Active minds at play 'keeps dementia at bay,' researchers say
A healthy lifestyle including exercise and good diet also thwarts brain condition
Dementia, a crippling brain condition that robs the elderly of their memory and cognitive abilities, can be staved off by reading books or writing letters. Those are the suggestions of a recent medical study.
Dementia, a crippling brain condition that robs the elderly of their memory and cognitive abilities, can be staved off by reading books or writing letters.
In addition, an Alzheimer's charity said the best way to lower dementia risk was to eat a balanced diet, exercise and stay slim.
In the U.S. study, 294 people over the age of 55 were given tests that measured memory and thinking, every year for about six years until their deaths. Test subjects also answered a questionnaire about whether they read books, wrote letters and took part in other activities linked to mental stimulation during childhood, adolescence, middle age and in later life.
Brains of the test subjects were examined after death for evidence of the physical signs of dementia, such as brain lesions and plaques.
The study found that those who had a record of keeping the brain busy had a rate of cognitive decline estimated at 15 percent slower than those who did not.
"The brain that we have in old age depends in part on what we habitually ask it to do in life," study leader Dr. Robert Wilson, of Rush University Medical Center in Chicago said. He says the research suggested exercising the brain across a lifetime was important for brain health in old age.
"What you do during your lifetime has a great impact on the likelihood these age-related diseases are going to be expressed."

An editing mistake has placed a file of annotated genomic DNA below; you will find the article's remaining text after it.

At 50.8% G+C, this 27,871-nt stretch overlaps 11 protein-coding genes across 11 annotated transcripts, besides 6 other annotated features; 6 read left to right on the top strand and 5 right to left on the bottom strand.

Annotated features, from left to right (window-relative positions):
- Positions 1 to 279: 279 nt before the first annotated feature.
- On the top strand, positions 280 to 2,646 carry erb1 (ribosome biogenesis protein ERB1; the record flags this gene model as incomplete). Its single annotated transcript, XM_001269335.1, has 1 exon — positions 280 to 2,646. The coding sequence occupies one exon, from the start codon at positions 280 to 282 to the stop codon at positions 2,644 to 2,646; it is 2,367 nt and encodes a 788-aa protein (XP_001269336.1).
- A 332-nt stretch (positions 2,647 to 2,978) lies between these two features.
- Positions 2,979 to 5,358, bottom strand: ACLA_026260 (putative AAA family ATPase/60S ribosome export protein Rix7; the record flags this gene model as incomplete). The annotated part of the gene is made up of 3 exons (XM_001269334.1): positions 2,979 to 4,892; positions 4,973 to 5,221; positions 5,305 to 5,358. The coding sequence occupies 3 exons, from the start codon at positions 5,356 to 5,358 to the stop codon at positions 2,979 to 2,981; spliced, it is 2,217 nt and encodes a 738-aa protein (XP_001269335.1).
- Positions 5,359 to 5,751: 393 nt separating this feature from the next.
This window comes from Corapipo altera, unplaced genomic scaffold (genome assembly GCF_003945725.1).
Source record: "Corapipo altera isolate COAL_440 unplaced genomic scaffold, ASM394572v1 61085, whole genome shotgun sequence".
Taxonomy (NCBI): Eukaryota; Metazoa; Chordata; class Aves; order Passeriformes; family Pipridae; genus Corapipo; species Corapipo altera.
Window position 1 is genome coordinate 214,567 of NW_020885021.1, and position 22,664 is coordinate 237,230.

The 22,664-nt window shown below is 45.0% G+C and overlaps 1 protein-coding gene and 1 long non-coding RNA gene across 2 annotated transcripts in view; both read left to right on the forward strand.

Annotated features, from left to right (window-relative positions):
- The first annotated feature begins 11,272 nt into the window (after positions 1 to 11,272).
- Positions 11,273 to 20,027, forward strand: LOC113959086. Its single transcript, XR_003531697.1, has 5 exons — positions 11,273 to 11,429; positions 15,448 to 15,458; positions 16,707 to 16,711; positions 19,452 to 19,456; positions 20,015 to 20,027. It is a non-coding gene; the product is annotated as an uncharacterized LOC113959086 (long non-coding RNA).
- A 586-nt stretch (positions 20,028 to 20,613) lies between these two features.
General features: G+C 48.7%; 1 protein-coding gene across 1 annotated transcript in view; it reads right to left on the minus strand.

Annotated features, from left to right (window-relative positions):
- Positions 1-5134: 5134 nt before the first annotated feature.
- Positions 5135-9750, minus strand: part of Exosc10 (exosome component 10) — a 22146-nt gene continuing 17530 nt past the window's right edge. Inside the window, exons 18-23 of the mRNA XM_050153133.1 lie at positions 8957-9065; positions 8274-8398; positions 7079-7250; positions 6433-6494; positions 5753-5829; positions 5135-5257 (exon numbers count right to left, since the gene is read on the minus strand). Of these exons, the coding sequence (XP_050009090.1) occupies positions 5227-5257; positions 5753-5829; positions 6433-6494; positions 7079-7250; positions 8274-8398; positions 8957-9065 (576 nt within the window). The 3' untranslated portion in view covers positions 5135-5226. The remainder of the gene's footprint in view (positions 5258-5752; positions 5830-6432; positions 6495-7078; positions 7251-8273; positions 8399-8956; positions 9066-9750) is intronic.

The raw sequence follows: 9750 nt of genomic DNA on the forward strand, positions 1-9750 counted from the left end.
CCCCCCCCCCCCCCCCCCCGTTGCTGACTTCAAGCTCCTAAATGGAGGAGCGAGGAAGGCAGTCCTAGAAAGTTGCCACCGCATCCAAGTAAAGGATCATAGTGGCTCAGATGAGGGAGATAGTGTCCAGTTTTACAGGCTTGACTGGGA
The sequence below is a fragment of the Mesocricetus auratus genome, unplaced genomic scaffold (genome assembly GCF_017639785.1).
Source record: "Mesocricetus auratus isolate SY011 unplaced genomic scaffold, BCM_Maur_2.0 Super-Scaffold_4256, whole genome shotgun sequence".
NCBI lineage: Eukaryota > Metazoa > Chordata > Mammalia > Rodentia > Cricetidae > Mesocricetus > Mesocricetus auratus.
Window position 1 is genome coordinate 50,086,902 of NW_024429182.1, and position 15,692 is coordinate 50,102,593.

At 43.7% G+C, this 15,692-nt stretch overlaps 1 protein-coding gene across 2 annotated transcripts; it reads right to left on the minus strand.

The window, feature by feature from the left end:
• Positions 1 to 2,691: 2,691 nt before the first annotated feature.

Dr. Simon Ridley, head of research at Alzheimer's Research U.K., said there was increasing evidence mental activity may help protect against cognitive decline. He notes that the underlying reasons for this remained unclear.
"By examining donated brain tissue, this study has shed more light on this complex question, and the results lend weight to the theory that mental activity may provide a level of 'cognitive reserve', helping the brain resist some of the damage from diseases such as Alzheimer's," he said.
Dr James Pickett, head of research at the Alzheimer's Society, added: "More research and bigger studies are needed, but in the meantime reading more and doing crosswords can be enjoyable and certainly won't do you any harm.
"The best way to reduce your risk of developing dementia is to eat a balanced diet, exercise regularly and maintain a healthy weight."
© 2014 - Distributed by THE NEWS CONSORTIUM
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